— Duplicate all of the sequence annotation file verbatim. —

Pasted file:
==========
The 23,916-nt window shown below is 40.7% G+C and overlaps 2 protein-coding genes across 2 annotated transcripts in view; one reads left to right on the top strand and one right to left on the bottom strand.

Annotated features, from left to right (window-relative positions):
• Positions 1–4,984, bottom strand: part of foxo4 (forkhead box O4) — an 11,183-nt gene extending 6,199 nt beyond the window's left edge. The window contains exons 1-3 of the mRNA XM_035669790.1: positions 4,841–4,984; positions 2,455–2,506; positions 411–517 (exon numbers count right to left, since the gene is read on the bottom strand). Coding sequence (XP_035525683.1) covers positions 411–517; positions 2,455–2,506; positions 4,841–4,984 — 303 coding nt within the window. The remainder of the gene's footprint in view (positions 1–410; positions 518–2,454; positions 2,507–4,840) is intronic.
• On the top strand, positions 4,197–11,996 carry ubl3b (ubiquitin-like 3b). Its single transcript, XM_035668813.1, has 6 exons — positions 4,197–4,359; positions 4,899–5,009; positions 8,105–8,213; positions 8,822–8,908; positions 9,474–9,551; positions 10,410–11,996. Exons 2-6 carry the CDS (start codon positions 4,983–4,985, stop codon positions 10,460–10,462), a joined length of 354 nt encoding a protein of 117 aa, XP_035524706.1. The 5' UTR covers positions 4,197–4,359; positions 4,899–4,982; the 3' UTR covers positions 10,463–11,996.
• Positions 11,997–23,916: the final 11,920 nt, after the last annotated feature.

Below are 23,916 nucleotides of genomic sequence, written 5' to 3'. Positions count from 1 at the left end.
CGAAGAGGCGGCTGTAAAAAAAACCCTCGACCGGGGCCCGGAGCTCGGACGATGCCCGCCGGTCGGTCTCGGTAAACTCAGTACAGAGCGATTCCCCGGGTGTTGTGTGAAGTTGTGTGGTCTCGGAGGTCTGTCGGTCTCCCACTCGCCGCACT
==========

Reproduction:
The 23,916-nt window shown below is 40.7% G+C and overlaps 2 protein-coding genes across 2 annotated transcripts in view; one reads left to right on the top strand and one right to left on the bottom strand.

Annotated features, from left to right (window-relative positions):
• Positions 1–4,984, bottom strand: part of foxo4 (forkhead box O4) — an 11,183-nt gene extending 6,199 nt beyond the window's left edge. The window contains exons 1-3 of the mRNA XM_035669790.1: positions 4,841–4,984; positions 2,455–2,506; positions 411–517 (exon numbers count right to left, since the gene is read on the bottom strand). Coding sequence (XP_035525683.1) covers positions 411–517; positions 2,455–2,506; positions 4,841–4,984 — 303 coding nt within the window. The remainder of the gene's footprint in view (positions 1–410; positions 518–2,454; positions 2,507–4,840) is intronic.
• On the top strand, positions 4,197–11,996 carry ubl3b (ubiquitin-like 3b). Its single transcript, XM_035668813.1, has 6 exons — positions 4,197–4,359; positions 4,899–5,009; positions 8,105–8,213; positions 8,822–8,908; positions 9,474–9,551; positions 10,410–11,996. Exons 2-6 carry the CDS (start codon positions 4,983–4,985, stop codon positions 10,460–10,462), a joined length of 354 nt encoding a protein of 117 aa, XP_035524706.1. The 5' UTR covers positions 4,197–4,359; positions 4,899–4,982; the 3' UTR covers positions 10,463–11,996.
• Positions 11,997–23,916: the final 11,920 nt, after the last annotated feature.

Below are 23,916 nucleotides of genomic sequence, written 5' to 3'. Positions count from 1 at the left end.
CGAAGAGGCGGCTGTAAAAAAAACCCTCGACCGGGGCCCGGAGCTCGGACGATGCCCGCCGGTCGGTCTCGGTAAACTCAGTACAGAGCGATTCCCCGGGTGTTGTGTGAAGTTGTGTGGTCTCGGAGGTCTGTCGGTCTCCCACTCGCCGCACT